Becker: We also have chicken makhini masala, contributed by a friend of ours, Kusuma Rao, in Portland who is an amazing chef who does Indian food. She's actually from the Southwest, so it's interesting that in a lot of the stuff that she does, combining the southwestern chile culture with her home cooking, Indian-American home cooking. But a lot of the time, we've just researched the hell out of something before we even attempt to write a recipe.

Scott: And done a lot of eating.

Your spice pantry is beautiful. I took a lot of pictures of it.

Scott: We have all of our spices arranged on these two shelves in our kitchens in jars, which is probably not how you're supposed to store them, but we do use them.

Becker: They're getting a little bit more light but at the same time, we try to keep the spices whole and grind them in smaller batches, so I feel like we're doing okay with the spice upkeep. Some of them we don't use very much. Like celery seeds, how often do I pull those out?

I feel like many people might miss the fact that there's plenty of humor and humanity in JOY.

Becker: We try to honor that. People like Ann Mendelson really tried to emphasize that Irma was one of those quirky wits. I did an interview a few days ago with somebody about pasta salad and how it's appeared in the book over the years. The first recipe for pasta salad is in the 1943 edition, and her headnote is, “This is much better than it sounds.” There's always little nuggets of real talk in there.

Scott: There was one, I think the headnote said, “I wish I could think of something clever to say for every recipe, but here it is.”

And there are cultural references that you have slipped in.

Becker: We got to do a Twin Peaks reference for the cherry pie.

Scott: And we have been emailing with Kyle MacLachlan, which doesn't feel like a thing. [Ed note: He ended up writing a blurb for the jacket.]

Please tell people what Cockaigne is because people always think I'm mispronouncing "cocaine" when I say this. 

Becker: In the cookies and bars chapter, we explain it really well, but basically it's the Germanic / European version of Big Rock Candy Mountain. It's this magical land where fowl are asking to be eaten and...

Scott: The roast fowl run through the streets, and I don't know, pastries rain down from the sky.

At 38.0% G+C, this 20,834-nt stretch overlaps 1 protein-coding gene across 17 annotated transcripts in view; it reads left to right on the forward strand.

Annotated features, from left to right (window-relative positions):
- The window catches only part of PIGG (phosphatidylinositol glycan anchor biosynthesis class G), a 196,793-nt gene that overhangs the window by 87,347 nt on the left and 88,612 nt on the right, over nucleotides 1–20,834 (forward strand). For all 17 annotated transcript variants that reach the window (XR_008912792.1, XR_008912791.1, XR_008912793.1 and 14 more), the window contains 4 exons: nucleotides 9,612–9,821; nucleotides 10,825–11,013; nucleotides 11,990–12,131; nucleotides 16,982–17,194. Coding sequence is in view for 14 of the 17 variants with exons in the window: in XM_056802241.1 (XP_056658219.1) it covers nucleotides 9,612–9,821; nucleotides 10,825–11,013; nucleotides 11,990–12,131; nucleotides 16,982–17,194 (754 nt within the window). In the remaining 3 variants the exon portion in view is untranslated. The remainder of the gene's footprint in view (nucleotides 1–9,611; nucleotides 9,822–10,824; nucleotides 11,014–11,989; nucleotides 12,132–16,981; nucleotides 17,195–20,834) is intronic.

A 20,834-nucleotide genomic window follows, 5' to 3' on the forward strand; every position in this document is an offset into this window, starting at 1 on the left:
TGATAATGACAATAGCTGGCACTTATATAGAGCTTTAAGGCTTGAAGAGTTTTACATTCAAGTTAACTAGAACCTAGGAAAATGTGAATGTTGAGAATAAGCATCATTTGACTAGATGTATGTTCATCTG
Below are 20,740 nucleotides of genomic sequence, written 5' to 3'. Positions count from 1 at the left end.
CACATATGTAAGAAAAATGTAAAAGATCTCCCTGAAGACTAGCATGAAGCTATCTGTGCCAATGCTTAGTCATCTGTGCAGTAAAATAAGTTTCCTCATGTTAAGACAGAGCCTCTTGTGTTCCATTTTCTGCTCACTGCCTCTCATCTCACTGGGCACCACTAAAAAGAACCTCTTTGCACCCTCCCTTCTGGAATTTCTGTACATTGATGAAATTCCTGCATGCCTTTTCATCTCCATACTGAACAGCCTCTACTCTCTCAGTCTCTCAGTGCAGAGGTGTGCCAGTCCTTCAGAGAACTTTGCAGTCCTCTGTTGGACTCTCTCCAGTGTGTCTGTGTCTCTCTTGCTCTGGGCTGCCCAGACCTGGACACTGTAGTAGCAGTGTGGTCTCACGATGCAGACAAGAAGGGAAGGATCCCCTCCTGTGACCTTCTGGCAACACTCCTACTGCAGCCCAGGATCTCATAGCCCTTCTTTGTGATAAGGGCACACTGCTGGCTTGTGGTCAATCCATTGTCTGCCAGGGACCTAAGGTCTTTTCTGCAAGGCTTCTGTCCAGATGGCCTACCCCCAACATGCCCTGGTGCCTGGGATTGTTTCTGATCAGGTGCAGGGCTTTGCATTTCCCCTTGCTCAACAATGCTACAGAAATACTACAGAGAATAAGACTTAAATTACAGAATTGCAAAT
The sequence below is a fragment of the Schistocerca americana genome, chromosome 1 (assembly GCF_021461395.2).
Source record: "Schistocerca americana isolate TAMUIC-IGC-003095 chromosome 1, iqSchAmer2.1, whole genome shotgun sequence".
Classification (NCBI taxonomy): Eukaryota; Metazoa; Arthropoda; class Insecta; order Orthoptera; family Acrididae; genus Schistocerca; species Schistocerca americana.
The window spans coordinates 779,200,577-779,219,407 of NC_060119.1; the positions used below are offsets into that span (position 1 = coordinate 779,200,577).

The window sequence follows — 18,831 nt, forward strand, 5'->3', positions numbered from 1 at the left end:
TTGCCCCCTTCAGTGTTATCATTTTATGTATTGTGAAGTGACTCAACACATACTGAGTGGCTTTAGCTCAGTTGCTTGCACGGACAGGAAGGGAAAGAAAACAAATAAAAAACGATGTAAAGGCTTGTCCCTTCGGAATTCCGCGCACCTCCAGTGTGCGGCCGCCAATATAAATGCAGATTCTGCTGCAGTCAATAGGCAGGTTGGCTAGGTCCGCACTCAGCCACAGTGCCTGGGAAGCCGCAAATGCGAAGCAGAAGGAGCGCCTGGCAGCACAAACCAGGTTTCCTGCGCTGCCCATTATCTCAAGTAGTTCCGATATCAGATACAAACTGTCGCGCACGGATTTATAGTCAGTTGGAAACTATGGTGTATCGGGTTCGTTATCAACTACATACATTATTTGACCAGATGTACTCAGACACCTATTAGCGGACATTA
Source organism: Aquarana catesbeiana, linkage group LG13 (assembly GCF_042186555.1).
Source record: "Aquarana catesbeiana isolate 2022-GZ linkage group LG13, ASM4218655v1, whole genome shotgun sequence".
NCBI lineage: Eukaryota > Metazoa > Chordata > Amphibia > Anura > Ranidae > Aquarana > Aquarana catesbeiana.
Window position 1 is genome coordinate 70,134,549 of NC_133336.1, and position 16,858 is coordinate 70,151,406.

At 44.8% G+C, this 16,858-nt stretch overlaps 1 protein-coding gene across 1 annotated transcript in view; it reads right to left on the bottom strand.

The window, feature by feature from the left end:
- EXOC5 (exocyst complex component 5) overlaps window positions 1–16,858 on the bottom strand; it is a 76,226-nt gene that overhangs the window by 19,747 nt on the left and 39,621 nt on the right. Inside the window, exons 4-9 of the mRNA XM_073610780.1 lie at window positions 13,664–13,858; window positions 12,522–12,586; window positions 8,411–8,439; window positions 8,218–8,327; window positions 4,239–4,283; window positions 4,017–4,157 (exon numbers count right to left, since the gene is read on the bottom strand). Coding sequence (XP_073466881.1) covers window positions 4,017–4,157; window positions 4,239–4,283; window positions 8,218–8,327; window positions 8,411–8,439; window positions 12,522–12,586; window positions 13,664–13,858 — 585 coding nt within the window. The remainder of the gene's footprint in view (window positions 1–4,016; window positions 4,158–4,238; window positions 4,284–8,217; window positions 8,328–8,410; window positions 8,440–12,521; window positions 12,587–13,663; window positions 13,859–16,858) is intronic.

Becker: The river is flowing with wine and whatnot. It was the name that Marion had given to her house in Cincinnati. They had eight acres of farmland at that time. Now, it's a developed suburb, but my grandfather was an architect and he built the house. It's like a Bauhaus style. It's a sad story because my father ended up selling the house, but that's where I spent my summers. It was a fantastic place and I can understand why she called it that, but all of the recipes that she developed in that kitchen that she was really proud of, she called Cockaigne.

What are your hopes for this edition?

Becker: The ethos behind the book as I've interpreted it is that we're trying to be there for home cooks, people that find themselves in the kitchen. Of course, it would be great to get more people in the kitchen but we're there for people who are actually like, OK, I've decided to start cooking. This is not a glossy food magazine.

Scott: It's not a sexy book but it's a pragmatic book and it's written for people who have questions.

Becker: We try to anticipate what people are going to be asking when they are actually in the kitchen, or when they're in the grocery store and they encounter an ingredient they had never seen before. It's just really hard to boil down to one thing because it's such a large book.

Scott: We want the book to be there for cooks in their hour of need. We're not trying to imbue cooking with some kind of moral weight or goodness. We understand that people cook for all different reasons. Some people cook because they like to. Other people cook because they have to, and they have to and they maybe don't like it but they're still going to have questions and we're trying to provide answers in a measured, friendly, approachable way that doesn't shame anyone for not knowing the answer already or doesn't assume a lot of knowledge.

Becker: We're there for novices but we're also there for more seasoned cooks. Seasoned cooks who may need a refresher on, I don't know, the best way to whip egg whites or...

Scott: How many cups of water do I need for two cups of wheat berries? It will be there.

Becker: There are so many cookbooks out there that are niche, or restaurant cookbooks or whatever. They're all great, but just by virtue of the fact that they're not as big as ours and they didn't have 90 years to refine the message, they're not going to be telling the whole story, and we're hoping to be there as a supplement for all of those awesome cookbooks that are out now.